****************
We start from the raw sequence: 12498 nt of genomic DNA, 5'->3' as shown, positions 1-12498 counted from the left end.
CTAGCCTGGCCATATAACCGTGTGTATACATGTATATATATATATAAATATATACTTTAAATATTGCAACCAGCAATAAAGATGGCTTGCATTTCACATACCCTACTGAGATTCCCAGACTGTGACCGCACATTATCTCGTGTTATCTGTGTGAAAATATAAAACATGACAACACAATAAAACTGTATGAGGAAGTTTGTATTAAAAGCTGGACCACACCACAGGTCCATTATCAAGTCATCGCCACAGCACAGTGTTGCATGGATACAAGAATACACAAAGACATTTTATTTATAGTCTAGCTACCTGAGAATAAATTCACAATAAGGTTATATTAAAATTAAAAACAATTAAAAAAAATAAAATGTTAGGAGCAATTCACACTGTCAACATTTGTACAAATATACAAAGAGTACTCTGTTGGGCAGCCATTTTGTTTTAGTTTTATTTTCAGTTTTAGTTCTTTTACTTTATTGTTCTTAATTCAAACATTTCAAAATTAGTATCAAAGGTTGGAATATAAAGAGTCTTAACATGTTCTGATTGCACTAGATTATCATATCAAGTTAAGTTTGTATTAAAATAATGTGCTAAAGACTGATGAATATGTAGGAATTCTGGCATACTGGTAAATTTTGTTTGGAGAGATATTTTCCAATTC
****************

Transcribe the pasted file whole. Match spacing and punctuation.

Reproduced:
We start from the raw sequence: 12498 nt of genomic DNA, 5'->3' as shown, positions 1-12498 counted from the left end.
CTAGCCTGGCCATATAACCGTGTGTATACATGTATATATATATATAAATATATACTTTAAATATTGCAACCAGCAATAAAGATGGCTTGCATTTCACATACCCTACTGAGATTCCCAGACTGTGACCGCACATTATCTCGTGTTATCTGTGTGAAAATATAAAACATGACAACACAATAAAACTGTATGAGGAAGTTTGTATTAAAAGCTGGACCACACCACAGGTCCATTATCAAGTCATCGCCACAGCACAGTGTTGCATGGATACAAGAATACACAAAGACATTTTATTTATAGTCTAGCTACCTGAGAATAAATTCACAATAAGGTTATATTAAAATTAAAAACAATTAAAAAAAATAAAATGTTAGGAGCAATTCACACTGTCAACATTTGTACAAATATACAAAGAGTACTCTGTTGGGCAGCCATTTTGTTTTAGTTTTATTTTCAGTTTTAGTTCTTTTACTTTATTGTTCTTAATTCAAACATTTCAAAATTAGTATCAAAGGTTGGAATATAAAGAGTCTTAACATGTTCTGATTGCACTAGATTATCATATCAAGTTAAGTTTGTATTAAAATAATGTGCTAAAGACTGATGAATATGTAGGAATTCTGGCATACTGGTAAATTTTGTTTGGAGAGATATTTTCCAATTC